They have bicycle taxis now. Maybe it should be Beijing on the Hudson. These have not replaced the horse drawn rickshaws, but supplemented them. Not nearly as romantic. But easier on the horses, since there are none.

Paisley decorations on the yellow cab hoods and roofs. Silly looking. But at least you can use your American Express Card for your ride now. This is a big improvement.

Dirtier than ever. Does America’s Mayor, in his strained and fanciful and pandering campaign for his party’s presidential nomination, ever come here anymore? All he did for New York was get rid of the squeegee guys. And, (you heard it here first!) it’s only a matter of time before they return.

The Projects, the most depressing buildings ever built, are worse. The traffic, never any good, is worse. The people? Who are these people.

It never was the melting pot it was cracked up to be. There still are people from all over walking the streets. Like Jalalabad. Like Cairo. Like London. But it’s somehow not the same. Something is missing.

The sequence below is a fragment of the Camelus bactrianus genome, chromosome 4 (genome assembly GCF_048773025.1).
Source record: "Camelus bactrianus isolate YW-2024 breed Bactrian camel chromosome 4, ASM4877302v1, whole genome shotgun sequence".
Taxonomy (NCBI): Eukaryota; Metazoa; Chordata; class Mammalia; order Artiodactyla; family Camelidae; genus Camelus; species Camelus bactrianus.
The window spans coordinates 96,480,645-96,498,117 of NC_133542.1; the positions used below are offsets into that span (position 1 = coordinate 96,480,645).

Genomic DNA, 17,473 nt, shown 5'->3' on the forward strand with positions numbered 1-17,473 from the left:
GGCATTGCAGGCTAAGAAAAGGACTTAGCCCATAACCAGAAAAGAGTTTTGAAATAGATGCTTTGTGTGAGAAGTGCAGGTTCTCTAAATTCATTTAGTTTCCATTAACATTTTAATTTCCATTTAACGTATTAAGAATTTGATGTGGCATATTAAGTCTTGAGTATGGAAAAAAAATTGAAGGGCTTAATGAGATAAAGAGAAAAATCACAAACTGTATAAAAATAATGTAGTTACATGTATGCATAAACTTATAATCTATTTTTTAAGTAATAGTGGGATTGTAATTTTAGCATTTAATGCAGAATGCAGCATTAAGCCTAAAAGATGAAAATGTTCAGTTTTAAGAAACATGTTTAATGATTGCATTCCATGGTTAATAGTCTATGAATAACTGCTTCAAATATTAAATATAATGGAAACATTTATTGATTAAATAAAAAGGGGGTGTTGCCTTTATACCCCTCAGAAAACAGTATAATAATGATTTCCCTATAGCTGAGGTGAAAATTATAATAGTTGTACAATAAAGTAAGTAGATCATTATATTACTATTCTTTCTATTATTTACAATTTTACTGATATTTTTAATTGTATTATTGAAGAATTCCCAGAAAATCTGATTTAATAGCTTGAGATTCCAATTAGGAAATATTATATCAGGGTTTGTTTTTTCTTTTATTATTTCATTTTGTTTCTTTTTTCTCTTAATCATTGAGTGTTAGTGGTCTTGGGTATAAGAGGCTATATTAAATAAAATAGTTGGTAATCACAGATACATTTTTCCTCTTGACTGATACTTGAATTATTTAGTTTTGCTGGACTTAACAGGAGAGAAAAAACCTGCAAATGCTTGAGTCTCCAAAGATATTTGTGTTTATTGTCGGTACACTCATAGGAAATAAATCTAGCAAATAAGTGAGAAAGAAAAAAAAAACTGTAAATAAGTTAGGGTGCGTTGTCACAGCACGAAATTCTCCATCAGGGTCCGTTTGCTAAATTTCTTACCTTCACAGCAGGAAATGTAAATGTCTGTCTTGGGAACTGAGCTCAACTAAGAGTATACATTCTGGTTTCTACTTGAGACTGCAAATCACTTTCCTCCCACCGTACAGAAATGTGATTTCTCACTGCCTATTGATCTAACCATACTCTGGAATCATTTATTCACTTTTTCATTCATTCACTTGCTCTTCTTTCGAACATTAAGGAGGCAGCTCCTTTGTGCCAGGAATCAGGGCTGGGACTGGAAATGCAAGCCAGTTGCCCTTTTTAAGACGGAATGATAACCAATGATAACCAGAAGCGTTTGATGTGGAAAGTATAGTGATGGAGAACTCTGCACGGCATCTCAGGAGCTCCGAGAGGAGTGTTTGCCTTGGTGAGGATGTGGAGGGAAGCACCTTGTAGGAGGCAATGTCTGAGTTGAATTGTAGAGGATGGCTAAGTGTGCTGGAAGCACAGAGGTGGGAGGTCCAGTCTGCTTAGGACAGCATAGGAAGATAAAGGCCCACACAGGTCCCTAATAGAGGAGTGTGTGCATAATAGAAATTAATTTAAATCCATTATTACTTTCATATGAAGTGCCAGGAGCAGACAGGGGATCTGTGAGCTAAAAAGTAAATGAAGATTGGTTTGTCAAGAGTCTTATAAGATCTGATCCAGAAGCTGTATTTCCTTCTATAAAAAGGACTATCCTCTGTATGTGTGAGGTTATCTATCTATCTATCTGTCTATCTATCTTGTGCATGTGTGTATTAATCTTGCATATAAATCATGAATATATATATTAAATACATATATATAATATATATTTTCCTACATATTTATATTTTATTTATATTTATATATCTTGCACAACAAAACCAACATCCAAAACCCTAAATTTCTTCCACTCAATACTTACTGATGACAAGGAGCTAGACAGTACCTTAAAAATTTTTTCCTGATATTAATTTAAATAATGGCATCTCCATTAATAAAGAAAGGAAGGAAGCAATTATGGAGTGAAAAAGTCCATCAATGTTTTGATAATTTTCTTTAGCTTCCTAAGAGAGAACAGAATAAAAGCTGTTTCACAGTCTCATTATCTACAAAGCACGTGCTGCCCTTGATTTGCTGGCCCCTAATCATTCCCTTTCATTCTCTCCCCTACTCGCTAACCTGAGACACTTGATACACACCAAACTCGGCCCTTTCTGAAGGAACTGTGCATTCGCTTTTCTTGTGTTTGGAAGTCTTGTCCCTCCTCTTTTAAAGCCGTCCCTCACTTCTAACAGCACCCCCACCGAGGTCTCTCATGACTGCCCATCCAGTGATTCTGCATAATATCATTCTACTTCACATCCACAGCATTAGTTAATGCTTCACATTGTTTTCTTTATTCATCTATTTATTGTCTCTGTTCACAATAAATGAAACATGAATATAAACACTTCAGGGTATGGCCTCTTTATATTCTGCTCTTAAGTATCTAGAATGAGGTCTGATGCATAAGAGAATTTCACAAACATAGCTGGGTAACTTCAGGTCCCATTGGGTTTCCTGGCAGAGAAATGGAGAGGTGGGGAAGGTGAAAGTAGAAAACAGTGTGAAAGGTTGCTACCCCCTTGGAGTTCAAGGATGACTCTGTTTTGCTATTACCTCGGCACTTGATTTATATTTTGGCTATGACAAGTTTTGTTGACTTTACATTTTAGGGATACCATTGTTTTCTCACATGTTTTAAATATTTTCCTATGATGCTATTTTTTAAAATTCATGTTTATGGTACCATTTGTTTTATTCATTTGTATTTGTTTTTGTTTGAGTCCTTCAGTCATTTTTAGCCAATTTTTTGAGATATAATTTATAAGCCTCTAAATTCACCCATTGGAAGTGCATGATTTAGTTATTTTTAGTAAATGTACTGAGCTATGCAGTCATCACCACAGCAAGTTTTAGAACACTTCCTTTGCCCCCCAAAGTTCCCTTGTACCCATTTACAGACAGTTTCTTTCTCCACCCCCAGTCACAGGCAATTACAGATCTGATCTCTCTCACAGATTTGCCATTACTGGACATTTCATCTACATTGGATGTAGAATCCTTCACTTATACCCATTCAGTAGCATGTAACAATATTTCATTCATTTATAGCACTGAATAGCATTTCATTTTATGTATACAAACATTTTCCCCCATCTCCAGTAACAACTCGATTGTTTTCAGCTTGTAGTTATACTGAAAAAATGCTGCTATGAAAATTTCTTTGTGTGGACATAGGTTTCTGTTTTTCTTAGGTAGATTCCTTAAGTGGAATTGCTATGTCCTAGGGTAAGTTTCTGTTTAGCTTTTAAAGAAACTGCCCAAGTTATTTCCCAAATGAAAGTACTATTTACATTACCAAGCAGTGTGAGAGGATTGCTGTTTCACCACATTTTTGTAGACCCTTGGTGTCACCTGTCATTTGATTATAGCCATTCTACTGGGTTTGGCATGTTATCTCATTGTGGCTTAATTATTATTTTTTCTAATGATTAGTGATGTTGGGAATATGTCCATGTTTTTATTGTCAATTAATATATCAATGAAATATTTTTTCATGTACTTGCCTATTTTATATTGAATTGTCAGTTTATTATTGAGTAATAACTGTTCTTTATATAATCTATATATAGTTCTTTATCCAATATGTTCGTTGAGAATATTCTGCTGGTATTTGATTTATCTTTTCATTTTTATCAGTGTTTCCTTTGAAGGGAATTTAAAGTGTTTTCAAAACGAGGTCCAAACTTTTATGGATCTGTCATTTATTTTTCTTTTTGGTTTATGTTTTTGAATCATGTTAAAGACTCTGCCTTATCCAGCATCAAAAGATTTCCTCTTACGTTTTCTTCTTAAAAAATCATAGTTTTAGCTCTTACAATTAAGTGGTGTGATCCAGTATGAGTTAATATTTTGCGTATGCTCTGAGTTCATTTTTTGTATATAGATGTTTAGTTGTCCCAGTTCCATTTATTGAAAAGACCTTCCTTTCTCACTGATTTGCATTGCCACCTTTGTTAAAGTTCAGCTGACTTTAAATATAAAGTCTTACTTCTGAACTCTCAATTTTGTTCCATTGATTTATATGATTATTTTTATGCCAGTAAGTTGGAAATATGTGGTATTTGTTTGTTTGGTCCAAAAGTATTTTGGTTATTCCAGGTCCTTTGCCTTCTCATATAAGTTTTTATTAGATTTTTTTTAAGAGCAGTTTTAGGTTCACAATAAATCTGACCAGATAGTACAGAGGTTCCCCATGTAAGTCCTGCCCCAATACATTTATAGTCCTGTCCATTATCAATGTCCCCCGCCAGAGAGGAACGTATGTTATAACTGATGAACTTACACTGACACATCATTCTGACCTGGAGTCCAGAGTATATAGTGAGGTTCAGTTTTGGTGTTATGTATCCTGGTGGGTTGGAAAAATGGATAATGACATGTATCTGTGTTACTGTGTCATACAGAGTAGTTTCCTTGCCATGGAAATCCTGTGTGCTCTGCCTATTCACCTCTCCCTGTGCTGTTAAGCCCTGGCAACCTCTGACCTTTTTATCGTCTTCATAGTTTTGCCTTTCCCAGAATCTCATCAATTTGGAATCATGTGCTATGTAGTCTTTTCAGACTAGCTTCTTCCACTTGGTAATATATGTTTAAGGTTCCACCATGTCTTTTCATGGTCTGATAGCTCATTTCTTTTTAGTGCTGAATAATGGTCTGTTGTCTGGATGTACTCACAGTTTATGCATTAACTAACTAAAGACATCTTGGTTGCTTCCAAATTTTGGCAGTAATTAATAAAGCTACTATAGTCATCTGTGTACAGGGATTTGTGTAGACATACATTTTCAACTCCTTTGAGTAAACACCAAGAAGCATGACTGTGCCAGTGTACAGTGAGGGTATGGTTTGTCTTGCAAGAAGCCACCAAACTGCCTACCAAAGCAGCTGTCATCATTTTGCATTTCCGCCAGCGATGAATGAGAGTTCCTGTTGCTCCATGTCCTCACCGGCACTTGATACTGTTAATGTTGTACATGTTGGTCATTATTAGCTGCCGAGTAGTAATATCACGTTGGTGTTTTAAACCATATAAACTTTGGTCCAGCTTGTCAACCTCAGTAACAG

But what? Spirit? Energy? A sense of self? A sense of purpose? What?

There are a few key vestiges left. There’s the guy puffing away, right under the “No Smoking” sign. And there are plenty of strangers who willingly inset themselves into your conversation… and strangers willing to have you do the same.

And the streets are like Jalalabad, except the mobbed up paving is better.

Who would live in this place who didn’t have to? It’s hard to imagine, asking that question. But after just under two years away from it, it’s harder to imagine than it is to do.

There are lustrous aspects that in fairness to Jalalabad, New York has. The museums – largely tourist attractions. The skyline – entirely a tourist attraction. Times Square – it’s become too tame even for the tourists.

There’s still the dirt, but not the grit. It seems a city in a grey fog.

Now, the question: is the fog really there? Or is that, too, imagination.

They built the Empire State Building – still THE New York building of buildings – in about a year. And that, at the height of the great depression.